Black Lives Matter; (In)Justice in America

black lives matterThe long awaited grand jury decision in Ferguson, MO was released. Officer Darren Wilson was not indicted for the killing of Michael Brown. As expected, disappointed supporters of the Brown family took to the streets in protest last night to make their voices heard about this injustice. Much of the protesting across the country was peaceful, but we of course saw some destruction of property and businesses in Ferguson.

If anyone in this country is surprised that Darren Wilson was not indicted, they are certainly clueless about the state of race relations in this country. This institutional racism that results in decisions like this has been happening in this country for years. We can point to the countless young Black men who have been murdered by white police officers, unlawfully. Unfortunately, many of those officers got away with it. But we can also look at the history of racism in this country; a history that devalues the life of Black men and women. Essentially, Black lives do not matter in this country.

Ultimately, we cannot expect a system that was historically and institutionally designed to hold people of color down to work for us today. Many in America are misguided in a way that makes them believe that we are in a post-racial America, a color-blind society, and well past the perils of Jim Crow and segregation. They look to the election of President Barack Obama as proof of such silly claims. However, even if you look at the President, the level of disrespect this president has endured throughout his term is beyond what any other (white) predecessors have had to work with. Still, Black people still have higher incarceration rates, higher poverty rates, and get murdered by cops at significantly higher levels than any other racial community in America. Essentially, the Ferguson decision supports the position that Black lives do not matter.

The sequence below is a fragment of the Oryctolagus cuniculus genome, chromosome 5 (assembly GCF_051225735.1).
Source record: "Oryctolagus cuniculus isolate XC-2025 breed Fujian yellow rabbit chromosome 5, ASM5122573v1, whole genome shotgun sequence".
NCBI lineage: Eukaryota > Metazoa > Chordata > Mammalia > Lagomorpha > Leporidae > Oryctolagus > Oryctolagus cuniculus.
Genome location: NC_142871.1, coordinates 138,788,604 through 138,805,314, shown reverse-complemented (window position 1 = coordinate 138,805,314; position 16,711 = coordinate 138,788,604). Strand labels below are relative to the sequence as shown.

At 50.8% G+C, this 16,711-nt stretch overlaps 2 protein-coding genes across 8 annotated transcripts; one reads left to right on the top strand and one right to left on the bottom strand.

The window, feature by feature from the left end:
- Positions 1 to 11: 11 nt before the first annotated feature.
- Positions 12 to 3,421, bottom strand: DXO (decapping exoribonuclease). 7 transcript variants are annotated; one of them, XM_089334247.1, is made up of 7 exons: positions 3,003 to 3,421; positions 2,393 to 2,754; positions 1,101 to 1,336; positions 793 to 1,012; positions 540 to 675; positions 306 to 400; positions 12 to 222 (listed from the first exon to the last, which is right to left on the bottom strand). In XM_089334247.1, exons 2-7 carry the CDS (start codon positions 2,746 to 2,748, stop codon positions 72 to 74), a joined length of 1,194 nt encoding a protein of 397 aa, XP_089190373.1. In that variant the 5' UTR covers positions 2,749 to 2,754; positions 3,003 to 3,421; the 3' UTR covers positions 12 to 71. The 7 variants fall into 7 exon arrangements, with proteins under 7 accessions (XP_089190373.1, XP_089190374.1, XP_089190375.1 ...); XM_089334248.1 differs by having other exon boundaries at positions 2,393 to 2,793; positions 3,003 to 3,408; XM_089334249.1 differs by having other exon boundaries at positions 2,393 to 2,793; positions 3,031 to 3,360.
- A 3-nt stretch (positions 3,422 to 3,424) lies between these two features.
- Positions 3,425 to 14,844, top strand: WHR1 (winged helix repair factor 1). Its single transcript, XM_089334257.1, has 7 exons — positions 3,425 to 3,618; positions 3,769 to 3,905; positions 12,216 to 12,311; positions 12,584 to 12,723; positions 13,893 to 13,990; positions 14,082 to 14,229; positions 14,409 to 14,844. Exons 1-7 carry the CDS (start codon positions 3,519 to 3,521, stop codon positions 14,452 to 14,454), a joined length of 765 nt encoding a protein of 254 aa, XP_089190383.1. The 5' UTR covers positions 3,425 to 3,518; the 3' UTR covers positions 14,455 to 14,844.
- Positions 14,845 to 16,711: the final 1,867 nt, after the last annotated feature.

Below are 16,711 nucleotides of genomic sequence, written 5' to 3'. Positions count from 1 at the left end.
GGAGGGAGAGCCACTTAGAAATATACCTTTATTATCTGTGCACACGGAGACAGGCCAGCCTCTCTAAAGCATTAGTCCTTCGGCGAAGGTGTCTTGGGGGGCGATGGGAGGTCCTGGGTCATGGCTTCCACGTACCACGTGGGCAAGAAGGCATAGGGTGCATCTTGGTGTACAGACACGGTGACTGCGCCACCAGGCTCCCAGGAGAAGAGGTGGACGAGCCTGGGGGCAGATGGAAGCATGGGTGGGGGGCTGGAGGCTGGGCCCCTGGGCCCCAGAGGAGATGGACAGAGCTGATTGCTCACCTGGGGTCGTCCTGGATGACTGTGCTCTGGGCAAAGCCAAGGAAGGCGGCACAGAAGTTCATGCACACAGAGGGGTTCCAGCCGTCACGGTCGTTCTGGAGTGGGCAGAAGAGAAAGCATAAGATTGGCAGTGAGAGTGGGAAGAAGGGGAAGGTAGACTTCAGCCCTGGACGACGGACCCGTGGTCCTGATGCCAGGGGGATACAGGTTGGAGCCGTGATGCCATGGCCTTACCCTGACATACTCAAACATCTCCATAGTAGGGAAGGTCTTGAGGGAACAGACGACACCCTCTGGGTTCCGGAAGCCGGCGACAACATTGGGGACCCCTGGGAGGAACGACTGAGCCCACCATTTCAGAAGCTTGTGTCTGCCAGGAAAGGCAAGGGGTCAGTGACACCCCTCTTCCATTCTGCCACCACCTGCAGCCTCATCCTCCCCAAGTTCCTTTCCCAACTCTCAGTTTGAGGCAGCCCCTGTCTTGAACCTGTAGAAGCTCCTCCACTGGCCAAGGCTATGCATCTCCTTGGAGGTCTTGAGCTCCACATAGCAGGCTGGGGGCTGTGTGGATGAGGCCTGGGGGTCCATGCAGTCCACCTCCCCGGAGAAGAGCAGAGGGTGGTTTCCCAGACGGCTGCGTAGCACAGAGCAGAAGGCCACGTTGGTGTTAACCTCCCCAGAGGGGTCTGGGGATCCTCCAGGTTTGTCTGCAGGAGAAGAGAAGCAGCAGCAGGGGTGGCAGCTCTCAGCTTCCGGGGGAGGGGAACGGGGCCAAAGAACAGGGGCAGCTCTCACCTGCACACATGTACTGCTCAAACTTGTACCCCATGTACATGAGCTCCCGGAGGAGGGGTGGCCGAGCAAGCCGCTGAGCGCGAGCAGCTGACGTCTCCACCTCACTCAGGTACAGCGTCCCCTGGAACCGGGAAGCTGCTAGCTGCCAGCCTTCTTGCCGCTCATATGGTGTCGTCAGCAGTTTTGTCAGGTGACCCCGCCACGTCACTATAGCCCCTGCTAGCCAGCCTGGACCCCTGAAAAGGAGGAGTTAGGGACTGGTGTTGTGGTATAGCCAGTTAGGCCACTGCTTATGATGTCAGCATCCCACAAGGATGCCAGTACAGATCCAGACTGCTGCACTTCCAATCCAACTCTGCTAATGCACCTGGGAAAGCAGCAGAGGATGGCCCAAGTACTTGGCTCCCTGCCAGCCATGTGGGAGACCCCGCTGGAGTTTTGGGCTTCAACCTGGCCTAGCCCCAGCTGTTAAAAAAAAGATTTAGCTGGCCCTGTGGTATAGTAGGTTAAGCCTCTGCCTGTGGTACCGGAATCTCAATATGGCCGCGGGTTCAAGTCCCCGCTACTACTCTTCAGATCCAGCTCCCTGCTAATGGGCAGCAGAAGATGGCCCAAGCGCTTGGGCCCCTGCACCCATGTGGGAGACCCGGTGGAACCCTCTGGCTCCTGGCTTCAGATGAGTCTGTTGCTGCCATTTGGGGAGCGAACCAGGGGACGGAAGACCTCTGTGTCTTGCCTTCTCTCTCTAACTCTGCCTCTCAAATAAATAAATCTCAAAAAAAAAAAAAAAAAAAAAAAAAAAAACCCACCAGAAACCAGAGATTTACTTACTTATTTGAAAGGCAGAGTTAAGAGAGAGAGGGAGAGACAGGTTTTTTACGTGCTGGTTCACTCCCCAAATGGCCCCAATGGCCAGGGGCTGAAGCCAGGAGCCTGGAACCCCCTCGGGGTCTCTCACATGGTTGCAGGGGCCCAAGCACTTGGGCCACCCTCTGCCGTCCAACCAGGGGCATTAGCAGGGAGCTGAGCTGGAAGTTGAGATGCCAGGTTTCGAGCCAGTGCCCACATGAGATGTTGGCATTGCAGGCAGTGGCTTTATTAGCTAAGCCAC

Some people may not understand the perspective of the general Black community or that of many communities of color. If you do not live the struggle that many people of color do throughout this country, you cannot understand the plight. For people who don’t have to deal with racism every day must recognize that they have the privilege to not have to worry their kids being harassed or killed by the police on a regular basis. They have the privilege to not have negative stereotypes lingering above their heads. And they have the privilege to not have to worry about whether or not Black lives matter, because in many cases their lives are not threatened by this injustice. However, recognizing that a privilege exists for some Americans is the first step to understanding the situation in Ferguson and the first step towards making the justice system truly work for everyone that it claims to protect.



Other Headlines – In the News

Huffington Post – Scenes From Ferguson: Town Shaken By Grand Jury Decision Not To Indict Darren Wilson

CNN – Ferguson protests around U.S. clog streets

NBC News – Ferguson Protests Continue Across Nation




Categories: US News

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1 reply


  1. Say Something: White Feminism’s Silence on Police Brutality

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